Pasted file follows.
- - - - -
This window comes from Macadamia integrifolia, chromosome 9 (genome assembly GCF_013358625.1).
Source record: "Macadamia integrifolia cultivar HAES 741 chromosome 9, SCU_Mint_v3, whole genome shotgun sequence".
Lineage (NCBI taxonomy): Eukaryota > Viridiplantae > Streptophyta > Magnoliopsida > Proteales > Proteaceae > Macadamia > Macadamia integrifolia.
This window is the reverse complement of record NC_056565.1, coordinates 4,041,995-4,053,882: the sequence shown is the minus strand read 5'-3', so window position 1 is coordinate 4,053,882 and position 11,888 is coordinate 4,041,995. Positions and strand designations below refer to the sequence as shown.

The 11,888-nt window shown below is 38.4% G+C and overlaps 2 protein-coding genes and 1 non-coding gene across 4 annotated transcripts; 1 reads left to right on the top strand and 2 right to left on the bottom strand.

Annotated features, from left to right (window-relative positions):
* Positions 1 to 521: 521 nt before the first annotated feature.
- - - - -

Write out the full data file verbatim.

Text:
This window comes from Macadamia integrifolia, chromosome 9 (genome assembly GCF_013358625.1).
Source record: "Macadamia integrifolia cultivar HAES 741 chromosome 9, SCU_Mint_v3, whole genome shotgun sequence".
Lineage (NCBI taxonomy): Eukaryota > Viridiplantae > Streptophyta > Magnoliopsida > Proteales > Proteaceae > Macadamia > Macadamia integrifolia.
This window is the reverse complement of record NC_056565.1, coordinates 4,041,995-4,053,882: the sequence shown is the minus strand read 5'-3', so window position 1 is coordinate 4,053,882 and position 11,888 is coordinate 4,041,995. Positions and strand designations below refer to the sequence as shown.

The 11,888-nt window shown below is 38.4% G+C and overlaps 2 protein-coding genes and 1 non-coding gene across 4 annotated transcripts; 1 reads left to right on the top strand and 2 right to left on the bottom strand.

Annotated features, from left to right (window-relative positions):
* Positions 1 to 521: 521 nt before the first annotated feature.